UPDATE: One day after the Southern Poverty Law Center urged Scott County Central High School in Missouri to rescind its policy barring same sex couples from participating in prom, the school has revised their policy allowing Stacy Dawson and his boyfriend to attend the school dance together.
Per news reports, the school is removing the offending line from their handbook, and said the line was never meant to be exclusive in the first place.
"I found out why the stipulation in the student handbook was originally put in there, and it's rather innocent, to be honest," Scott County Central School District superintendent, Alvin McFerran said. "This was during a time 10-15 years ago that the previous administration was having issues with some of the students trying to come in on either the single rate or the couple rate. They implemented that to make sure they couldn't circumvent the rates that students were supposed to pay as they entered into our dances."
The Human Rights Campaign, the nation’s largest lesbian, gay, bisexual and transgender civil rights organization, and PROMO, Missouri’s statewide organization advocating for lesbian, gay, bisexual, and transgender equality through legislative action, electoral politics, grassroots organizing and community education, are applauding school administrators for changing the outdated policy.
“We congratulate school leaders for standing up for all students and allowing Stacy to take part in the time-honored tradition of prom,” said HRC President Chad Griffin. “School leaders have a duty to all students and should be striving to create an environment that is inclusive and welcoming, not one that marginalizes young people and says who they are is wrong. In this case, they did the right thing.”
A.J. Bockelman, Executive Director of PROMO, also commends the decision of the school leaders, “We are glad to see that the high school has come to its senses and made the right decision. Prom should be an enjoyable inclusive event. All students need to feel safe and secure in school.”
According to media reports, Dawson called prom "an important milestone in high school, and I would be devastated if I'm not allowed to attend prom with my boyfriend. He added, "It isn't fair that a school can randomly disregard students' rights because it doesn't agree with who you want to take to prom."
The case of anti-LGBT discrimination comes on the heels of another story in Indiana last week, where a small group of students and community members worked to ban gay and lesbian students from attending the Sullivan High School prom. In that case, school officials did the right thing, saying the prom is open to all students and nobody will be excluded, including gay and lesbian students.
Discrimination against LGBT students is widespread and can have devastating consequences. Last year, HRC released a groundbreaking youth survey that illustrates the obstacles LGBT youth face. The survey found that 42 percent of LGBT youth say they live in a community that isn’t accepting of LGBT people. Nearly one-third of youth say their biggest problems in life include not being accepted by their family, bullying at school and a fear of living openly. And 92 percent of youth say they hear negative messages from others about being LGBT.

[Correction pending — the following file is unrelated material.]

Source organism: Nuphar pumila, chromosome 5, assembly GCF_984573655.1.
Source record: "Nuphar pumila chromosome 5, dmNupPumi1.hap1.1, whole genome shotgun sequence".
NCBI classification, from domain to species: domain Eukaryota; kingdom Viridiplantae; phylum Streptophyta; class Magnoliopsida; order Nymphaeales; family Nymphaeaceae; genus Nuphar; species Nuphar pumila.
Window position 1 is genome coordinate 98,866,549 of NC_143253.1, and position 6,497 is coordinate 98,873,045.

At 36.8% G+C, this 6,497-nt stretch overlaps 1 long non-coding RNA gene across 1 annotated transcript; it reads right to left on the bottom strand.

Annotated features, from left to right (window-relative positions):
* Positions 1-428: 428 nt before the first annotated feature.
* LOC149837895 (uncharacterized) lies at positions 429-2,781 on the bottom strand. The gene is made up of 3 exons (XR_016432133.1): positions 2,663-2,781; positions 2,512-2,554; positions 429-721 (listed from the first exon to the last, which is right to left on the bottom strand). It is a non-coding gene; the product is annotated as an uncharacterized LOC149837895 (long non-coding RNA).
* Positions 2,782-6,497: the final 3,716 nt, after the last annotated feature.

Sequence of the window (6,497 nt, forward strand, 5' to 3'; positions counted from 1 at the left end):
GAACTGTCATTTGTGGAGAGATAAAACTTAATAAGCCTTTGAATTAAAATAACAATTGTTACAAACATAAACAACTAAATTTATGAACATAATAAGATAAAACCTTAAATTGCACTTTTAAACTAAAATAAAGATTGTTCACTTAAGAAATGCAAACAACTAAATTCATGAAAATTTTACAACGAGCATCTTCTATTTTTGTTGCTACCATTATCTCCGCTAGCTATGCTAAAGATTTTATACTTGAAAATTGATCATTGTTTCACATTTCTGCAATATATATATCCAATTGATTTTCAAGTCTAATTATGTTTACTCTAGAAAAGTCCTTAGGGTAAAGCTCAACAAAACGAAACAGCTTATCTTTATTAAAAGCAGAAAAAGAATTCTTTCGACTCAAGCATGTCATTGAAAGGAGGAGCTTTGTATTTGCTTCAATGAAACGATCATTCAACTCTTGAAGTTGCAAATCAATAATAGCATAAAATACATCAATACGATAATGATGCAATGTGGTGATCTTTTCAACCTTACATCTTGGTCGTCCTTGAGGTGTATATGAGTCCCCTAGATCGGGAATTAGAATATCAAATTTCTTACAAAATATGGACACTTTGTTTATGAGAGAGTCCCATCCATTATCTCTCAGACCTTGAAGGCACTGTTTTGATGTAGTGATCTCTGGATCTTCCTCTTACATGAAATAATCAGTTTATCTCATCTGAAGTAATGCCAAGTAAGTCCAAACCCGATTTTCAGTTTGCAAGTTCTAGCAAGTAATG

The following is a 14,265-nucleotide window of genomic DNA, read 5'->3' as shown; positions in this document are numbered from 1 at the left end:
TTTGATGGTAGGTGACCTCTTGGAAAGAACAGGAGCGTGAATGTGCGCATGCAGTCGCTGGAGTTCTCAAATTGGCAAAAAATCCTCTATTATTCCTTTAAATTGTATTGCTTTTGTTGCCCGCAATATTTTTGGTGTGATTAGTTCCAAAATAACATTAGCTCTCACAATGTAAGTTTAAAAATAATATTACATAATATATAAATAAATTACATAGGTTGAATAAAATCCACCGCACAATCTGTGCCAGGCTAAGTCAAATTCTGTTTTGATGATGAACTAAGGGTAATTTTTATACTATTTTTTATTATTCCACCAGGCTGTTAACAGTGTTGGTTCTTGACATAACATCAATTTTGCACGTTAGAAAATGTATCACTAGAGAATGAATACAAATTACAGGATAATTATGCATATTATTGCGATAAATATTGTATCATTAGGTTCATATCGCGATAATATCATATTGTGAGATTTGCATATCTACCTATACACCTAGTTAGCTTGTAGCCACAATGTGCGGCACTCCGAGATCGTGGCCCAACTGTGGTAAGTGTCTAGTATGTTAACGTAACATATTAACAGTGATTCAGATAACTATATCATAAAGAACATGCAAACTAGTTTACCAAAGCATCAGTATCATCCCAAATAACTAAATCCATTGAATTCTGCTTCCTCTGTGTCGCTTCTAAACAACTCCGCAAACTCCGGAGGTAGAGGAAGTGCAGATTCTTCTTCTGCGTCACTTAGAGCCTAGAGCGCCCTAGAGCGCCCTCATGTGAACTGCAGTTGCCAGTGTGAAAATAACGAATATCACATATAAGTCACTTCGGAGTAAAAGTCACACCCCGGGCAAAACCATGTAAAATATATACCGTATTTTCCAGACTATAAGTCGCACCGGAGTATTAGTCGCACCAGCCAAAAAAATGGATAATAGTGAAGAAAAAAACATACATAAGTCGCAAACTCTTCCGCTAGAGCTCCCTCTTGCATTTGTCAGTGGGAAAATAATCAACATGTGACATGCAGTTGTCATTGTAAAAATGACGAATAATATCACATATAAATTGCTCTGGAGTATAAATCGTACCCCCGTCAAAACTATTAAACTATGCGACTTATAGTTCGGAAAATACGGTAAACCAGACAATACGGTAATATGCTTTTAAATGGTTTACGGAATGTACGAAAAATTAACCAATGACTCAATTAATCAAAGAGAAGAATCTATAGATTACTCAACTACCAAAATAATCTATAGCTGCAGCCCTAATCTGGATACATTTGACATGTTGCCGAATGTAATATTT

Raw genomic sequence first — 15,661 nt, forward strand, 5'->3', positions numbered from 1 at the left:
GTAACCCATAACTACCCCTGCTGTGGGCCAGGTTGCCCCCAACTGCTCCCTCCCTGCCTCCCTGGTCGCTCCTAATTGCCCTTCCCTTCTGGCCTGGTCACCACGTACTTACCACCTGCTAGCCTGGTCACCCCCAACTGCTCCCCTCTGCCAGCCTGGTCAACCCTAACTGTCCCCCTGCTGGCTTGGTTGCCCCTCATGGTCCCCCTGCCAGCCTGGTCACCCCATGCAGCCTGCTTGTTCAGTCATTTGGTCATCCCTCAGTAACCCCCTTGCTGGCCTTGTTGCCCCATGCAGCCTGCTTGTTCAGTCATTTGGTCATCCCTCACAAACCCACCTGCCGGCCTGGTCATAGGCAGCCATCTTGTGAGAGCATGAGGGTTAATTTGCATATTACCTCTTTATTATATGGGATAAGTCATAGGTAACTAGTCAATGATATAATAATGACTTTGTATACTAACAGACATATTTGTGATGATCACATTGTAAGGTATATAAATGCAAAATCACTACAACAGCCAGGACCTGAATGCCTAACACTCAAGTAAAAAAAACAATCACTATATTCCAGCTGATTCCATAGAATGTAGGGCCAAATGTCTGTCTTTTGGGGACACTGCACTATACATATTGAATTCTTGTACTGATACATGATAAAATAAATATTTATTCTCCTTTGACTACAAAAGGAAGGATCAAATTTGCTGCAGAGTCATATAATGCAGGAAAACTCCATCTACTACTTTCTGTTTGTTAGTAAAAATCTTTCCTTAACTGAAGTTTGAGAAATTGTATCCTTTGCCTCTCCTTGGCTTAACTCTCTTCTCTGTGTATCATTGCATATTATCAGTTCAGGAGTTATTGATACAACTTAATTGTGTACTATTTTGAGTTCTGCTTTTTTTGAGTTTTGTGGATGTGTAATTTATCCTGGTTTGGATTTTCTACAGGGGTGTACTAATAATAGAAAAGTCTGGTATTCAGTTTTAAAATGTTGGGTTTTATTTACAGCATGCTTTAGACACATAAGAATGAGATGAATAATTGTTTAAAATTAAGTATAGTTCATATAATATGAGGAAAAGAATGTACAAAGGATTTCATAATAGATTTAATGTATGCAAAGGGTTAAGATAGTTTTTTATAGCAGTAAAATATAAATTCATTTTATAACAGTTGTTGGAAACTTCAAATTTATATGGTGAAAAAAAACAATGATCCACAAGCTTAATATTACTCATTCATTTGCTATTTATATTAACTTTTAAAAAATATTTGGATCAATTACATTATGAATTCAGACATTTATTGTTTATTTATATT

Via Southern Poverty Law Center
Stacy Dawson, an openly gay junior at Scott County Central High School in Missouri, simply wants to attend the school prom this spring with his boyfriend. But his school, like many others across the country, prohibits same-sex couples from attending dances together.
The Southern Poverty Law Center urged, Feb. 14 the school to rescind its policy, calling it an unconstitutional infringement on Dawson’s right to free expression under the First Amendment.
“Prom is an important milestone in high school, and I would be devastated if I’m not allowed to attend prom with my boyfriend,” Dawson said. “It isn’t fair that a school can randomly disregard students’ rights because it doesn’t agree with who you want to take to prom.”
In a letter to the school and the Scott County Central School District, the SPLC threatened legal action unless the policy is rescinded by Feb. 25. Outlined in the student handbook, the policy states that “[h]igh school students will be permitted to invite one guest, girls invite boys and boys invite girls.” Dawson was told by a school administrator that the school board refused to revise it.
“Denying Stacy’s right to bring his boyfriend to prom is blatantly discriminatory and in violation of his constitutional rights,” said Alesdair Ittelson, staff attorney for the SPLC. “This unlawful policy reminds us that anti-gay sentiment still serves as a platform for schools to deny the rights of same-sex couples. We call upon the school district to end this unconstitutional policy and recognize Stacy’s rights without further delay.”
The SPLC’s letter states that under the U.S. Supreme Court’s 1969 decision in Tinker v. Des Moines Independent Community School District, the school cannot censor Dawson’s protected right to free expression. The decision explains that students do not “shed their constitutional rights to freedom of speech or expression at the schoolhouse gates.”
The letter also cites a Mississippi case, McMillen v. Itawamba County School District, in which a federal court held that a student’s effort to “communicate a message by wearing a tuxedo and to express her identity through attending prom with a same-sex date” was “the type of speech that falls squarely within the purview of the First Amendment and such expression is protected by the First Amendment of the U.S. Constitution.”
In another case cited in the letter, Fricke v. Lynch, a school district had to pay more than $116,000 in damages and attorneys’ fees for denying a student’s right to bring a same-sex date to a school dance.
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